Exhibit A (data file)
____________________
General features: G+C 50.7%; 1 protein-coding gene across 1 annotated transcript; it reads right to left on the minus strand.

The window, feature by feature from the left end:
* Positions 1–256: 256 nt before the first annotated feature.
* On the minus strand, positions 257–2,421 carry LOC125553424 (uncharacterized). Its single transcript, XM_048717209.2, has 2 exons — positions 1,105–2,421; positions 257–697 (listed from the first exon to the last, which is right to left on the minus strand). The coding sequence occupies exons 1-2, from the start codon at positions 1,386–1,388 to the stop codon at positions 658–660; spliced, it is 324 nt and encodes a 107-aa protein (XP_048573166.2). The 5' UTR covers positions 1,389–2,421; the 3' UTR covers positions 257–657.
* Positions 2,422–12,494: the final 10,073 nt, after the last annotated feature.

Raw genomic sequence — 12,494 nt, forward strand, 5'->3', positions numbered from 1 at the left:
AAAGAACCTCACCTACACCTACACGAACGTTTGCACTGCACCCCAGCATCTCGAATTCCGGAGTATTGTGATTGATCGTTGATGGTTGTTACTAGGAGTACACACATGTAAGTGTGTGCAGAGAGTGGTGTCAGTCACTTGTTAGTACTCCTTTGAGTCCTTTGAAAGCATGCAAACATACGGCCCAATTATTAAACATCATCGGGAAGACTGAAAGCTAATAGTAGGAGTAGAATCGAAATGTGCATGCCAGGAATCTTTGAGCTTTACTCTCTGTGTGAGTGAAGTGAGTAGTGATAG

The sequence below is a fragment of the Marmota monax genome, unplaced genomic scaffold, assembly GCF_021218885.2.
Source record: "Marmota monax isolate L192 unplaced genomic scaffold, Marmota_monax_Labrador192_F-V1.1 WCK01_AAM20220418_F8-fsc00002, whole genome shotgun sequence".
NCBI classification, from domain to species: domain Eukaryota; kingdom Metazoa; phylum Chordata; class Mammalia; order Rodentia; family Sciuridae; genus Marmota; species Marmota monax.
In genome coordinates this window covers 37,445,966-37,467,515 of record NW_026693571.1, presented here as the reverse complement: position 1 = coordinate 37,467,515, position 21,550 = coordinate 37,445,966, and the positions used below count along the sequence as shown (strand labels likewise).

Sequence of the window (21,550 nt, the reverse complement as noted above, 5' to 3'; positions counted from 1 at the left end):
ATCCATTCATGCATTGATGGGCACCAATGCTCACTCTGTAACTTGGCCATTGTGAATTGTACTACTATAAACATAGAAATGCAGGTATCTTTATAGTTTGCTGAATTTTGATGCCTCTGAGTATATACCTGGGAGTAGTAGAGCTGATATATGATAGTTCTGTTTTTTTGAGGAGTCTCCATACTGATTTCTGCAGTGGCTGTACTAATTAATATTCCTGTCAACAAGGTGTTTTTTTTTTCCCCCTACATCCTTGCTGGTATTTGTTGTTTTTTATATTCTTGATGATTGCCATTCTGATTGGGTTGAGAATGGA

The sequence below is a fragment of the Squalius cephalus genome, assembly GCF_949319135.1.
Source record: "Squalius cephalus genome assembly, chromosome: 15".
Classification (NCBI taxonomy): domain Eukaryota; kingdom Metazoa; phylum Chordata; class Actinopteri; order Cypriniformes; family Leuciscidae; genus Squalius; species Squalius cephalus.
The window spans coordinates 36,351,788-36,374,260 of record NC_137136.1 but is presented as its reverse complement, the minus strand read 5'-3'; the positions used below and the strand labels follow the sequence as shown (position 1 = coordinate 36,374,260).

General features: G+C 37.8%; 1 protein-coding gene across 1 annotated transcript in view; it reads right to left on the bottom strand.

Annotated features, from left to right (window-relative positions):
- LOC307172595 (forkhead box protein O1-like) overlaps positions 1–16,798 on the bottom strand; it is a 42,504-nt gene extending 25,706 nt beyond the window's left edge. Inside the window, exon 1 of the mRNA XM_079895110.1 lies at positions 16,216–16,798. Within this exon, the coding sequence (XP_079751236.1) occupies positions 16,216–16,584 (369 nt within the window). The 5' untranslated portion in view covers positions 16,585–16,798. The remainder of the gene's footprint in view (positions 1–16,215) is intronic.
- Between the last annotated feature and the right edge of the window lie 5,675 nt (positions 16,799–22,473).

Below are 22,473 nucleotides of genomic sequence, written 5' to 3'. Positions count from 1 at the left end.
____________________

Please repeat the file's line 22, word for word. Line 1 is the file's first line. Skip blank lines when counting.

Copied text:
Below are 22,473 nucleotides of genomic sequence, written 5' to 3'. Positions count from 1 at the left end.